Saturday, June 23, 2007

Book Report and more on Phantasmania...

Lulu Meets God and Doubts Him was an extremely satisfying novel for revealing hypocrisy in the contemporary art world, but it is quite light... a good novel for the beach or vacation. It qualifies as "chick lit": written from a gallerina point of view, all the art terms are explained to the reader, which interrupts the flow of the story and takes away from the protagonist's voice, but I found it enjoyable just the same. Larry Gagosian claims that "She got it right."

Finally, as promised (I forgot to bring the catalog to San Diego with me), an elaboration on the Phantasmania show I waxed on about. As I (think I) said, this exhibition almost single-handedly restored my faith in the next generation of painters. (There were sculptures there, including a really wonderful installation by Jon Pylypchuk, but it was really the two dimensional stuff that blew me away.) The show was an amazing assembly of related, but disparate, imagery, coupled with consistently well-executed exploration of media. It has been a long time since I have seen so many finely crafted paintings with resonant imagery in one space.

Part of the power, I confess, is that I simply grooved on the subject matter. "Phantasm" is defined as
  1. Something apparently seen but having no physical reality; a phantom or an apparition. Also called phantasma.
  2. An illusory mental image. Also called phantasma.
  3. In Platonic philosophy, objective reality as perceived and distorted by the five senses.
A few years ago, a reviewer described my work as "phantasmagoric", which pleased me to no end when I read the dictionary definition ("A fantastic sequence of haphazardly associative imagery, as seen in dreams or fever").

So the imagery was haunting, and many of the painting techniques were compelling. Several artists used masking film: Andrew Sendor paints anonymous, sometimes distorted, Victorian figures with oil on shiny (black or colored) plexi, then peels off the film to reveal swaths of shiny surface that visually cut into the images. Wendell Gladstone uses masking techniques, among others, to develop layers of texture: hard to read in jpegs, the surface is lusciously tactile in person. Dan Attoe insets tiny mini-vignettes, complete with satellite subconscious utterances in text, into grand sublime landscapes to build a kind of neurotic psychological tension. Shiri Mordechay employs a seemingly infinite variety of media to create gorgeous obsessive imagery that plays with, and tears through, the surface of the paper. The tiny hard-edged paintings of James Benjamin Franklin are simplistic in form, but highly charged, with a seductive surface of Flashe paint covered with resin. I also loved the imagery of Anna Conway, Jules de Balincourt, and obsessive pencil drawings by Adam Helms. Kelly McLane used an interesting, dream-like technique of oil washes over graphite: the form marries so well to the content. As I try to find jpegs to show you, I realize that, (as these artists are all fairly young), the images that are available are rarely the great ones that I actually saw, and the images I can find are often not always as developed as the ones in the exhibition. Shiri Mordechay and Dan Attoe were my favorites in the exhibition, and the works I find online pale by comparison to what was hanging on the walls at the Kemper museum. It was an outstanding selection of work by the artists mentioned. Get the catalog.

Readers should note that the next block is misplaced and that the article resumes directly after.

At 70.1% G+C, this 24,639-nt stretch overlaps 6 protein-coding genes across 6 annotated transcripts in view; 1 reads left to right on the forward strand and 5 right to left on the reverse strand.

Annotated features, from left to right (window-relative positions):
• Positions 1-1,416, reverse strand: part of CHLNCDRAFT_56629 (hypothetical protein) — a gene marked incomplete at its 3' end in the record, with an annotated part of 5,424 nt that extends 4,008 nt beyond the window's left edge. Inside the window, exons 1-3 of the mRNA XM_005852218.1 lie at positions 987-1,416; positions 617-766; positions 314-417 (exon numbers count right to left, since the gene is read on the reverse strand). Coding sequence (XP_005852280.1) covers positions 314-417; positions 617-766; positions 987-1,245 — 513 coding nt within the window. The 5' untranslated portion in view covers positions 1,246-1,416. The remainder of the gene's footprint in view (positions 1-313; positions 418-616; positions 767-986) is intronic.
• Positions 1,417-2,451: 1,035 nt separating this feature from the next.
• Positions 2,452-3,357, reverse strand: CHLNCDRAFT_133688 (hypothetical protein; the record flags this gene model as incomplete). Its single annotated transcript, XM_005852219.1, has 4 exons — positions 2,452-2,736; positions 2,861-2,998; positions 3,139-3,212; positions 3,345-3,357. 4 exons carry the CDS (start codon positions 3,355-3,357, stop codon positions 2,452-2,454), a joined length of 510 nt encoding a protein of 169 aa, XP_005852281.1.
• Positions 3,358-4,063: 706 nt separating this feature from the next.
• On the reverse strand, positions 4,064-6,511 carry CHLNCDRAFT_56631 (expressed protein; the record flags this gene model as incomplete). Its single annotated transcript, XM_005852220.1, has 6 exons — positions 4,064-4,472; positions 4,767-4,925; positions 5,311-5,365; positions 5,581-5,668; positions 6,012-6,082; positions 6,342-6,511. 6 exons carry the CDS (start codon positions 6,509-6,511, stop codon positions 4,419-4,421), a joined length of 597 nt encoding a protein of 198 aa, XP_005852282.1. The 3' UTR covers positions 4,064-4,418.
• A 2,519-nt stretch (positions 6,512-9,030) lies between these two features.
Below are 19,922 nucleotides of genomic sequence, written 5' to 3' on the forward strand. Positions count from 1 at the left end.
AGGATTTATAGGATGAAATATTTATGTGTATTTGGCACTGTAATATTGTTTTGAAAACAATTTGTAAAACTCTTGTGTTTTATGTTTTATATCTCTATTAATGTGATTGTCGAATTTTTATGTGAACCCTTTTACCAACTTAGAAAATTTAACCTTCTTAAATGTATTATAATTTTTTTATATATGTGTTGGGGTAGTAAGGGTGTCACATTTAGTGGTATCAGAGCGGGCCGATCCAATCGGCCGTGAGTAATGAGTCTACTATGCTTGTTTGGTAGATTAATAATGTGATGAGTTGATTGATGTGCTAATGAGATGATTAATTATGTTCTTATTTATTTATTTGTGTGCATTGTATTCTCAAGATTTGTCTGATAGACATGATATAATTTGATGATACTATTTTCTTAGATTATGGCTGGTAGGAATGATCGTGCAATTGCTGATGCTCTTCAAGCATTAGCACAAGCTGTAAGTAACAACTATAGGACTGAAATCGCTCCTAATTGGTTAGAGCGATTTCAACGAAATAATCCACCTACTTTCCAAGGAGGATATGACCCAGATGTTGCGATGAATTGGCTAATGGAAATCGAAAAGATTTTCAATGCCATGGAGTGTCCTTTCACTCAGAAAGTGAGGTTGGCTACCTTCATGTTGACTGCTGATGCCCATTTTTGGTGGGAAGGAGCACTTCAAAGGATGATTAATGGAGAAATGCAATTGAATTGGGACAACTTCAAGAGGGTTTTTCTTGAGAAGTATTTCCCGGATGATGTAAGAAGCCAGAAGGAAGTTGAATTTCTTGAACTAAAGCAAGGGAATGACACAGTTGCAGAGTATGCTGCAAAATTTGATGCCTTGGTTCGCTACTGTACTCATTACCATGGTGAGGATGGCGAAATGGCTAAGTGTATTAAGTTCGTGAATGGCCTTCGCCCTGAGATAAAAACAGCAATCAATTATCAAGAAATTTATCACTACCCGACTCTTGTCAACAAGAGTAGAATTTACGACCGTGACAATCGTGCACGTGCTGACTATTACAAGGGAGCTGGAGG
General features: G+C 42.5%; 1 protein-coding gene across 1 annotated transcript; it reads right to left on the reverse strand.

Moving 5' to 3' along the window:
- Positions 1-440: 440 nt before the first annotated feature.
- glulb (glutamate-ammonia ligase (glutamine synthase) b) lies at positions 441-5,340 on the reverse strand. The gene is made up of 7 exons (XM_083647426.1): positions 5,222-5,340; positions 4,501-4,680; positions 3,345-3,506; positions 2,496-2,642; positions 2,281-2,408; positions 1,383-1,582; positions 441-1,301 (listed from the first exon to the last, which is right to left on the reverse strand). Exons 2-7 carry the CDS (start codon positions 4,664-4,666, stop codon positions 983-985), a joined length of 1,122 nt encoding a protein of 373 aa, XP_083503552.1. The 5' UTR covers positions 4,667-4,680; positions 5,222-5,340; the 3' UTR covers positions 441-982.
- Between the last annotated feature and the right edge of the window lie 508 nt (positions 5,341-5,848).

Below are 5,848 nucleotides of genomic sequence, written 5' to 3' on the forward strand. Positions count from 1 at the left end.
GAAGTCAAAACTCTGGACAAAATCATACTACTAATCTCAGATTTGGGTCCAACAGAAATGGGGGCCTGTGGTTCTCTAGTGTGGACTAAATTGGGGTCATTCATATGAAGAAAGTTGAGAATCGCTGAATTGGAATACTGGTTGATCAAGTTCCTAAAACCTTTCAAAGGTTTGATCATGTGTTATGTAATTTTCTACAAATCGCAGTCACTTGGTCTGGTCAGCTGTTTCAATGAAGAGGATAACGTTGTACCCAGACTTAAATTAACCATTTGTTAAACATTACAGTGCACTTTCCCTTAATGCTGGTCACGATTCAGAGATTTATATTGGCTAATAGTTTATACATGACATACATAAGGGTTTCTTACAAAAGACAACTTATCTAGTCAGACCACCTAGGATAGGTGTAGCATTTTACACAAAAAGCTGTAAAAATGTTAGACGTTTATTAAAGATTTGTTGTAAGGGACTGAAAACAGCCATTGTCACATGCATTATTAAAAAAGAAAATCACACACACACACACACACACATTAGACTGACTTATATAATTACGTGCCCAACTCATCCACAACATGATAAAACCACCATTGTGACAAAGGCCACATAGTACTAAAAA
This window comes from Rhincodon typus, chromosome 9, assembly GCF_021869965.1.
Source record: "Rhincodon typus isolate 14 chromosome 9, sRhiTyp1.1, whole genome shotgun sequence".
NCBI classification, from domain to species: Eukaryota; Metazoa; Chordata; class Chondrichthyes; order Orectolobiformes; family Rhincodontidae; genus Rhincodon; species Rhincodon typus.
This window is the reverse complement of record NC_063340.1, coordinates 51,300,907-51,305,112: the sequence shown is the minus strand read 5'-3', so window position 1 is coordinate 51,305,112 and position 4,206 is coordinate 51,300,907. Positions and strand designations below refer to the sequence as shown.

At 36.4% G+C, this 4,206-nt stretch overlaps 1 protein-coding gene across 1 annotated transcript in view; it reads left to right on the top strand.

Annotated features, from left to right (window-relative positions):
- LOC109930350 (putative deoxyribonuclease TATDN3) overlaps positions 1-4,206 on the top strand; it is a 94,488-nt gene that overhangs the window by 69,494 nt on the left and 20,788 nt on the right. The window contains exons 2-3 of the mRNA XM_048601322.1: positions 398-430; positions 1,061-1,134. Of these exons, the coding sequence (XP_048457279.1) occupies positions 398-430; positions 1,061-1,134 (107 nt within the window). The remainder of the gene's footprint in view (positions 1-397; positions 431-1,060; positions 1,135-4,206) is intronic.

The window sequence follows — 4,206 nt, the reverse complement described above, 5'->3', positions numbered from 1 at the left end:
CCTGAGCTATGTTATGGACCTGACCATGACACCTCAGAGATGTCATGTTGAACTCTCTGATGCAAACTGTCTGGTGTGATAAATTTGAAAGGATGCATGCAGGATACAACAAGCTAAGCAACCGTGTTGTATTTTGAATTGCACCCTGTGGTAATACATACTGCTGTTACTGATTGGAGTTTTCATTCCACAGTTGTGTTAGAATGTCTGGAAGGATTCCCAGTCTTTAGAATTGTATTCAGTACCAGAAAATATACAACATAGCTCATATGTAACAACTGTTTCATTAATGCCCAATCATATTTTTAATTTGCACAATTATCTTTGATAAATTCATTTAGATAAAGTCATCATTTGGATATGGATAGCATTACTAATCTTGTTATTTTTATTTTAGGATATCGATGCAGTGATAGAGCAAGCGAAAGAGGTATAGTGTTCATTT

In said catalog, curator Elizabeth Dunbar writes, "All of the artists included in Phantasmania wrestle with a world gone astray by distancing themselves from the present and reverting to the interior spaces of the mind... these artists are united by their common use of (mostly) playful fantasy and make-believe to create psychologically charged realms suffused with a critique of reality."

So the works are an escape from the constant media barrage of disasters and horror in form (referencing Surrealism, Romantic Painting, or Symbolism), often infused with a simultaneous reference to the current day in subject matter.
The Kansas City Star Review is here.


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